Date Published: May 31, 2019
Publisher: Public Library of Science
Author(s): Dorothy Wei, Rachel Brigell, Aayush Khadka, Nicole Perales, Günther Fink, Elizabeth W Triche.
While school-aged children in low- and middle-income countries remain highly exposed to acute infections, programs targeting this age group remain limited in scale and scope. In this paper, we evaluate the impact of a new and comprehensive primary school-based health intervention program on student-reported morbidity and anthropometric outcomes in Lusaka, Zambia.
A prospective matched control study identified 12 classes in 7 schools for the intervention and 12 classes in 7 matched schools as controls. Teachers in intervention schools were trained to deliver health lessons and to refer sick students to care. In addition, vitamin A and deworming medication were biannually administered to intervention students. The primary study outcome was student-reported morbidity. Secondary outcomes were weight, height, health knowledge, and absenteeism. Multivariable linear and logistic regression models were used to estimate program impact.
380 students ages 4–16 were enrolled in the study in 2015, and 97% were followed up at endline in 2016. The intervention decreased the adjusted odds of self-reported acute illnesses by 38% (95% CI: 0.48, 0.77) and the adjusted odds of stunting by 52% (95% CI: 0.26, 0.87). It also increased health knowledge by 0.53 standard deviations (95% CI: 0.24, 0.81). No impact was found on weight (adjusted mean difference β = 0.17, 95% CI: – 1.11, 1.44) and student absenteeism (adjusted odds ratio (aOR) = 0.89, 95% CI: 0.60, 1.33).
The results presented in this paper suggest that comprehensive school-based health programs may offer a highly effective way to improve students’ health knowledge as well as their health status. Given their low cost, a more general adoption and implementation of such programs seems recommendable.
ClinicalTrials.gov Identifier: NCT03607084.
While child health has been a key global health priority in the past two decades, global child health efforts have largely focused on the first five years of life, when children face the highest mortality risk [1–4]. However, as efforts to reduce child mortality continue with the Sustainable Development Goals, the need to address child and adolescent health more broadly has been increasingly recognized [4–6]. One area of particular importance is late childhood and early adolescence, which is a time of significant emotional, social, intellectual, and physical development, and a period where health adversity has been shown to result in increased school absenteeism, diminished academic performance, impeded intellectual and physical growth, and slowed skills-development [1,3,7,8].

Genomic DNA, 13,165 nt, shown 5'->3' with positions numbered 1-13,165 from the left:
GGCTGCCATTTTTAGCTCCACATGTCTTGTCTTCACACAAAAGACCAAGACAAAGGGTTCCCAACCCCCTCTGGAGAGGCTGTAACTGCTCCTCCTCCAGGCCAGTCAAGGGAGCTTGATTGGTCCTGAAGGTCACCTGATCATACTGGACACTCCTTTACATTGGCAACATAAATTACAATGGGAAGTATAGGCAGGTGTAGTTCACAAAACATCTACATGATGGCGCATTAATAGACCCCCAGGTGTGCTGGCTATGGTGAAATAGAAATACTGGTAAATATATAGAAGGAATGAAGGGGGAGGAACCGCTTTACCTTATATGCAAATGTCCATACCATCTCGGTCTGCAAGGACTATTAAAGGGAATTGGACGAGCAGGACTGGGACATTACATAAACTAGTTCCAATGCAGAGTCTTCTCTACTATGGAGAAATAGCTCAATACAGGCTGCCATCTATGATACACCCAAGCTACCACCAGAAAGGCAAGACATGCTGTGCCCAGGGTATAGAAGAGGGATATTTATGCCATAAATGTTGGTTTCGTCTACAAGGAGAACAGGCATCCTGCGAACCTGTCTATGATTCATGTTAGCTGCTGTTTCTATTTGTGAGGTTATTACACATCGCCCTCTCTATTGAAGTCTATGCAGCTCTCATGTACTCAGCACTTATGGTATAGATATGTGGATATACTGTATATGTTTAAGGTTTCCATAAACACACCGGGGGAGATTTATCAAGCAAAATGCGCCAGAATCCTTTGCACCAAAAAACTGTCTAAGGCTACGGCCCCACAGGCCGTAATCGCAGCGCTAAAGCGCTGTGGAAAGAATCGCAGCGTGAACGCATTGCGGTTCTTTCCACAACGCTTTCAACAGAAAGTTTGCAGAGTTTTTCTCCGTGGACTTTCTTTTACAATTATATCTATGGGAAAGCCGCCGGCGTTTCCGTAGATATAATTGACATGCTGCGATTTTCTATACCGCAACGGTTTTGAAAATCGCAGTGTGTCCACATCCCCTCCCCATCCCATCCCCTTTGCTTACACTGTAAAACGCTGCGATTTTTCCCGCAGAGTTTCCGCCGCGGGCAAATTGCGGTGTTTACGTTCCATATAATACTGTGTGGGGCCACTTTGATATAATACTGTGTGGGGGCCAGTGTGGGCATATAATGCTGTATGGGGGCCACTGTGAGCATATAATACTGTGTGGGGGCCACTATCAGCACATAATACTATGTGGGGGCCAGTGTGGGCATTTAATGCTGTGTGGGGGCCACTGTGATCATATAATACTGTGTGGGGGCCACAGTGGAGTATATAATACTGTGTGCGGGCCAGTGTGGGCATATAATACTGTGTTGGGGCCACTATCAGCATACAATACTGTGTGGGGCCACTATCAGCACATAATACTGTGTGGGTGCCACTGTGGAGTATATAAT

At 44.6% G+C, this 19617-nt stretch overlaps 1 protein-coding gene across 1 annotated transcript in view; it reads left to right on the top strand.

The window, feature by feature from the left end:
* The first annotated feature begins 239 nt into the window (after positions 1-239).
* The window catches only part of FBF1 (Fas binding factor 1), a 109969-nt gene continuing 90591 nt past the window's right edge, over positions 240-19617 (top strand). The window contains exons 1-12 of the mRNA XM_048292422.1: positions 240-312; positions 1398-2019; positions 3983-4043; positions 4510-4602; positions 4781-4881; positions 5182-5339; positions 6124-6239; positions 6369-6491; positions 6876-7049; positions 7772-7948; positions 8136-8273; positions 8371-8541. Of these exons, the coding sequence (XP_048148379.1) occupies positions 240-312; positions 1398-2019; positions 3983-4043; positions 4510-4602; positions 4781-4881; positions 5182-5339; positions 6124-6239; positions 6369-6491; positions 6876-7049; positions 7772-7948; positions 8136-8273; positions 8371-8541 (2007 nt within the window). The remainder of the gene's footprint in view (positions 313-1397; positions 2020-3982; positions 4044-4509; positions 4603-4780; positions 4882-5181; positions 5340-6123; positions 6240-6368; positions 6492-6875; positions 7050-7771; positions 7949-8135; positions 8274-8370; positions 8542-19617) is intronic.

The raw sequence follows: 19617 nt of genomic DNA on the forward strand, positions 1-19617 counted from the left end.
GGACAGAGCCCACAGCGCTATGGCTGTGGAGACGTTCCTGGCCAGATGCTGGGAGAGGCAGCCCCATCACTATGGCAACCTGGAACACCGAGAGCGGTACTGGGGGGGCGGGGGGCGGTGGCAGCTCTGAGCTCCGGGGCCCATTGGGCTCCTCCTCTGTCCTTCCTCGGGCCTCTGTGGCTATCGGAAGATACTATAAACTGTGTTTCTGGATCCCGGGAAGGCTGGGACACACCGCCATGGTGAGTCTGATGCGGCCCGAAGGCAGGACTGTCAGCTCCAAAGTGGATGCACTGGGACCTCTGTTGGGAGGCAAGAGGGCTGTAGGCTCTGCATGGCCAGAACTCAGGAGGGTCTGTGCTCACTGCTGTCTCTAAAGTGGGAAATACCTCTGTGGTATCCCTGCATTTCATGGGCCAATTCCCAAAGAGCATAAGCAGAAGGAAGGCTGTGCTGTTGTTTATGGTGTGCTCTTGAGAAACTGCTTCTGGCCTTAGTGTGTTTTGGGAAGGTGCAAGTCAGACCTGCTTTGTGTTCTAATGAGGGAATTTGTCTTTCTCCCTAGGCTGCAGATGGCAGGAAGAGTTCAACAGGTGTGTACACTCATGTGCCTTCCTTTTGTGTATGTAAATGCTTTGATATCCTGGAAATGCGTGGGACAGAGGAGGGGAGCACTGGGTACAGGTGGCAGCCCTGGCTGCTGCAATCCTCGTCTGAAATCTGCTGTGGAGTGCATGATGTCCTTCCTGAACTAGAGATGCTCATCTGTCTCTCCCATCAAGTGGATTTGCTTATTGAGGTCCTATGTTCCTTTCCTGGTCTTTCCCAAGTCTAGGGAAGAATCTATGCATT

The study protocol for this trial and supporting TREND checklist are available as supporting information; see S1 Checklist and S1 Protocol. The trial is registered at ClinicalTrials.gov (NCT03607084).
The study was approved by the Institutional Review Board of the Harvard T.H. Chan School of Public Health in Boston, Massachusetts and the Excellence in Research Ethics and Science (ERES) Converge Research Ethics Committee, Ministry of Education, and District Education Board Secretary in Lusaka, Zambia.
380 students were enrolled into the study between July and August 2015. 97% of study participants (N = 367) were followed-up at one year after program launch during July and August 2016. Fig 1 provides an overview of the sample sizes by intervention and control groups across survey rounds.
The results from this study have yielded four main results: First, as documented in other studies, the prevalence of infections is substantial among primary school students [1,2,7–10,28]. At baseline, 23% of students reported experiencing diarrhea, 24% reported the presence of worms in their stool, 35% reported having a fever, and 42% of students reported having a cough with chest pain in the two weeks preceding the baseline survey. Second, despite national efforts to provide vitamin A supplementation and deworming for all children, access to these health services appears to be limited among school-aged children in the studied setting, with only 37% of students reporting receipt of deworming and 38% reporting vitamin A supplementation in the past six months at baseline.